“In the spring we also had a pleasure of working with the Young Artists of Manitoba Opera in both creating some aria video recordings as well as some online masterclasses discussing tricks and tips for online media presence and YouTube promotional ideas.

“It was a busy year!”

oepra on the screen

Soprano Jennifer Taverner in Domoney Artists’ Opera Breaks. Photo by Stephen Bell.

How have you observed individual singers’ professional decisions during these last 14 months? How has their relationships with technology and video production changed?

“I have long believed that a strong artist portfolio is determined, in part, by a strong online and video presence. Now more than ever singers need to showcase their talents online as they might not be able to travel just yet for auditions or in-person engagements: Youtube/Instagram/Tik Tok/Facebook, etc. It has been awesome to see how many singers have adapted to creating their own videos or channels showcasing their talents. From mastering live streams, Zoom collaborations to self-recorded audition tapes, its exciting to see the level of creativity. Moving forward, when things slowly begin to open, I think singers will still need to maintain a strong online portfolio showcase.”

What do you consider to be the difference between a mediocre and an excellent fusion of classical music/opera and screen media?

“I think the best thing singers can do to present themselves in the best way online, is to have two things: good lighting and good audio. Regardless if your camera can shoot in 6k or 720p, lighting and audio are key to engaging the viewer. I share a YouTube channel with another fellow singer, Janaka Welihinda (Stephen and Janaka) which is focused on camera tips/reviews and editing tutorials, and the biggest thing we have discovered in our channel’s growth is consistent high quality lighting and sound. Investing in a good microphone and lighting setup will really add another dimension to your video, and can differentiate between mediocre and excellent!”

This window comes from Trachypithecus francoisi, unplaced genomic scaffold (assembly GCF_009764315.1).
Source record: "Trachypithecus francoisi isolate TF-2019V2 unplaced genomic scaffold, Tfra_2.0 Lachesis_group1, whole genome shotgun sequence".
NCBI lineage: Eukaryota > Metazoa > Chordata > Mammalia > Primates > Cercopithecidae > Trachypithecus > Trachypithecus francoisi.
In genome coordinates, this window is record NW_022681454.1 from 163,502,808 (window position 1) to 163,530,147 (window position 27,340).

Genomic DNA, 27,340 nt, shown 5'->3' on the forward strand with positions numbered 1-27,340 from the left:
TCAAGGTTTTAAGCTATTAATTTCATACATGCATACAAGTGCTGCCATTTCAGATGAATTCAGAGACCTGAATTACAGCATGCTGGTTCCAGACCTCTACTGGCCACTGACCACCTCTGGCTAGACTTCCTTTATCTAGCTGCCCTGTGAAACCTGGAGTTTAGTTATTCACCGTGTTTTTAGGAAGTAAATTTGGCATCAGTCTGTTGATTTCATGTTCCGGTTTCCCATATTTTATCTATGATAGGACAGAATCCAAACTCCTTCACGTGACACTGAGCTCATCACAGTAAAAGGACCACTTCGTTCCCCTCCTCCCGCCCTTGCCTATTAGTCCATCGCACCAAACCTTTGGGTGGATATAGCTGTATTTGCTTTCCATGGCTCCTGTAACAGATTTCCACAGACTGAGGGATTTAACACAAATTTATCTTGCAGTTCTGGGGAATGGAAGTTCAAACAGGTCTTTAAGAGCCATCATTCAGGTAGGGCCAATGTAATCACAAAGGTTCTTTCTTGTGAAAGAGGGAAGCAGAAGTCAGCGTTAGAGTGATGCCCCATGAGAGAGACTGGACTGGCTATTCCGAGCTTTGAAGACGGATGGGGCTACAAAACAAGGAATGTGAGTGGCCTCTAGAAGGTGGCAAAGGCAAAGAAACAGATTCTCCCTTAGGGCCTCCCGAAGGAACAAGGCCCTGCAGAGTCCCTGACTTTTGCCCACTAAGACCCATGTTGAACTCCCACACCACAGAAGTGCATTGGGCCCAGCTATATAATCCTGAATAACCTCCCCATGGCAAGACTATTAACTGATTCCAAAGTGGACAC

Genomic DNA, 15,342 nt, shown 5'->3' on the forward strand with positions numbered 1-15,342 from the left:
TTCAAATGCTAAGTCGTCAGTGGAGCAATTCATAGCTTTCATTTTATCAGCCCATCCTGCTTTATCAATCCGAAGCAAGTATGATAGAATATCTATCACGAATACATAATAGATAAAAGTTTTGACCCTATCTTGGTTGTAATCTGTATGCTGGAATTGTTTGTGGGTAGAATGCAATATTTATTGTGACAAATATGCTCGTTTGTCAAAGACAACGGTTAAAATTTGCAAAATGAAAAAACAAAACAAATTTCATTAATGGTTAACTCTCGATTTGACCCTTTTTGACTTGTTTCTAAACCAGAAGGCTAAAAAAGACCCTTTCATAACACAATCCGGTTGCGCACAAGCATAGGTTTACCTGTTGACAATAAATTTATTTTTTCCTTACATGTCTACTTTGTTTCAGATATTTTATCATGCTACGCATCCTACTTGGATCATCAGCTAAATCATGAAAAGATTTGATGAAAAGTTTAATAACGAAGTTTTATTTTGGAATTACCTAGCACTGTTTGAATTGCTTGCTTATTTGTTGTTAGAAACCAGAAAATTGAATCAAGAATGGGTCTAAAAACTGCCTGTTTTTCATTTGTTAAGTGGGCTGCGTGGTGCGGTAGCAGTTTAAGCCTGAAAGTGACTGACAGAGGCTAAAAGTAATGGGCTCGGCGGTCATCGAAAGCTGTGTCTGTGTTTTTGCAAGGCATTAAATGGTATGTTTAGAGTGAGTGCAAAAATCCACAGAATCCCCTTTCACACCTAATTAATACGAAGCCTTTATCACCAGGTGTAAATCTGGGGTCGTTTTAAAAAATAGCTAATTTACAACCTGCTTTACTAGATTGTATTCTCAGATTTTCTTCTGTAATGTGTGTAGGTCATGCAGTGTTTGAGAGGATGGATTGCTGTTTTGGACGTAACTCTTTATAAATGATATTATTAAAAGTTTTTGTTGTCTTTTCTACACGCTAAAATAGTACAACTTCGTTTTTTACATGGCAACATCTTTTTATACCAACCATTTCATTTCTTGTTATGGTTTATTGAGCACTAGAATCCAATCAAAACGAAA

opera on the screen

Canadian baritone Elliot Madore in Messiah/Complex, 2020. Photo by Stephen Bell. Copyright: Against the Grain Theatre.

If/when live opera becomes normal again, what do you hope producers will have taken away from this sudden shift to opera on the screen?

“I hope in the future, opera companies and producers will see the importance of digital production in addition to their live performance. Imagine when a company announces its upcoming season, that is also mentions its commissioning a film work in addition to its regular live lineup. I don’t just mean a livestream or taped show, but rather a feature work with the artists – creating a cinematic film of one of the productions. For example setting up a Marriage of Figaro in a modern film environment either sung or spoken, or even both! Engage the singers to work as the feature actors. This has the ability to engage far beyond the subscription and local artistic community, but also abroad. Messiah/Complex had almost 200k views on Against the Grain Theatre’s YouTube platform, with viewers and supporters from around the world engaging with its beautiful production! Think of the possible collaborations between opera and film companies across Canada and the engagement that might have abroad, if each opera company created just one featured film style production per year.”

Readers, what opera on the screen have you enjoyed most, so far? What operas are you eager to see adapted for film? Let us know in the comments, or get in touch at

Jenna Simeonov

Jenna is the editor and co-creator of Schmopera. She also writes for The Globe and Mail and Opera Canada. She’s a pianist and vocal coach, and working with singers is how she fell in love with opera.